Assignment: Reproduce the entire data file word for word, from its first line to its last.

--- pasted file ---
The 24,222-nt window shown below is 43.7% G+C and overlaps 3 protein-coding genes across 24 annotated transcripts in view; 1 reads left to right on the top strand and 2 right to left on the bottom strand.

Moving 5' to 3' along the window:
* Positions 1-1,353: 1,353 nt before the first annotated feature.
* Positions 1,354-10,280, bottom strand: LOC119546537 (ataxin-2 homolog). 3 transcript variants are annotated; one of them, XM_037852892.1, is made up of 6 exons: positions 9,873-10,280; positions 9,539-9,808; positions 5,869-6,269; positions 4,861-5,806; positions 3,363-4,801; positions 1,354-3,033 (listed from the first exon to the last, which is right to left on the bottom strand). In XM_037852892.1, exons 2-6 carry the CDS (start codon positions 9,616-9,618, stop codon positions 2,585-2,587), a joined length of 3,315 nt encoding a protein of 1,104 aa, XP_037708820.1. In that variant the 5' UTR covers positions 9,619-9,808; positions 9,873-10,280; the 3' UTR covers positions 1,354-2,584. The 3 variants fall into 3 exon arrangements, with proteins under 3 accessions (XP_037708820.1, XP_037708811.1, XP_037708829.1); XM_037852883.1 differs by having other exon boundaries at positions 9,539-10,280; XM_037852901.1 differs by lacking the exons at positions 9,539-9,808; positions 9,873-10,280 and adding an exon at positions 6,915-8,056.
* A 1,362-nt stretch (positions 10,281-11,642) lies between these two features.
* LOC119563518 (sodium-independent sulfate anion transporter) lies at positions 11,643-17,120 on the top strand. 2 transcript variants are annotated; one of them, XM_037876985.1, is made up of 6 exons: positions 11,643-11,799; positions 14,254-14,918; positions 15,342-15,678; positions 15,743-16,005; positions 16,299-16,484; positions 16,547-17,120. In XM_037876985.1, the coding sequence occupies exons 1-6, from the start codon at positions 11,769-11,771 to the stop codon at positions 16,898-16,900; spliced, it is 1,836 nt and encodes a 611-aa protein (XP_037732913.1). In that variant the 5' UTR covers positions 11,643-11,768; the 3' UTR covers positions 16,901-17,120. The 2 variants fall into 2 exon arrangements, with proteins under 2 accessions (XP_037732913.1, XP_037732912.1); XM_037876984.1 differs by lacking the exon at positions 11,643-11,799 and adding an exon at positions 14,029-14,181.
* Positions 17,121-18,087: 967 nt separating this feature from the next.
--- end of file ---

The 24,222-nt window shown below is 43.7% G+C and overlaps 3 protein-coding genes across 24 annotated transcripts in view; 1 reads left to right on the top strand and 2 right to left on the bottom strand.

Moving 5' to 3' along the window:
* Positions 1-1,353: 1,353 nt before the first annotated feature.
* Positions 1,354-10,280, bottom strand: LOC119546537 (ataxin-2 homolog). 3 transcript variants are annotated; one of them, XM_037852892.1, is made up of 6 exons: positions 9,873-10,280; positions 9,539-9,808; positions 5,869-6,269; positions 4,861-5,806; positions 3,363-4,801; positions 1,354-3,033 (listed from the first exon to the last, which is right to left on the bottom strand). In XM_037852892.1, exons 2-6 carry the CDS (start codon positions 9,616-9,618, stop codon positions 2,585-2,587), a joined length of 3,315 nt encoding a protein of 1,104 aa, XP_037708820.1. In that variant the 5' UTR covers positions 9,619-9,808; positions 9,873-10,280; the 3' UTR covers positions 1,354-2,584. The 3 variants fall into 3 exon arrangements, with proteins under 3 accessions (XP_037708820.1, XP_037708811.1, XP_037708829.1); XM_037852883.1 differs by having other exon boundaries at positions 9,539-10,280; XM_037852901.1 differs by lacking the exons at positions 9,539-9,808; positions 9,873-10,280 and adding an exon at positions 6,915-8,056.
* A 1,362-nt stretch (positions 10,281-11,642) lies between these two features.
* LOC119563518 (sodium-independent sulfate anion transporter) lies at positions 11,643-17,120 on the top strand. 2 transcript variants are annotated; one of them, XM_037876985.1, is made up of 6 exons: positions 11,643-11,799; positions 14,254-14,918; positions 15,342-15,678; positions 15,743-16,005; positions 16,299-16,484; positions 16,547-17,120. In XM_037876985.1, the coding sequence occupies exons 1-6, from the start codon at positions 11,769-11,771 to the stop codon at positions 16,898-16,900; spliced, it is 1,836 nt and encodes a 611-aa protein (XP_037732913.1). In that variant the 5' UTR covers positions 11,643-11,768; the 3' UTR covers positions 16,901-17,120. The 2 variants fall into 2 exon arrangements, with proteins under 2 accessions (XP_037732913.1, XP_037732912.1); XM_037876984.1 differs by lacking the exon at positions 11,643-11,799 and adding an exon at positions 14,029-14,181.
* Positions 17,121-18,087: 967 nt separating this feature from the next.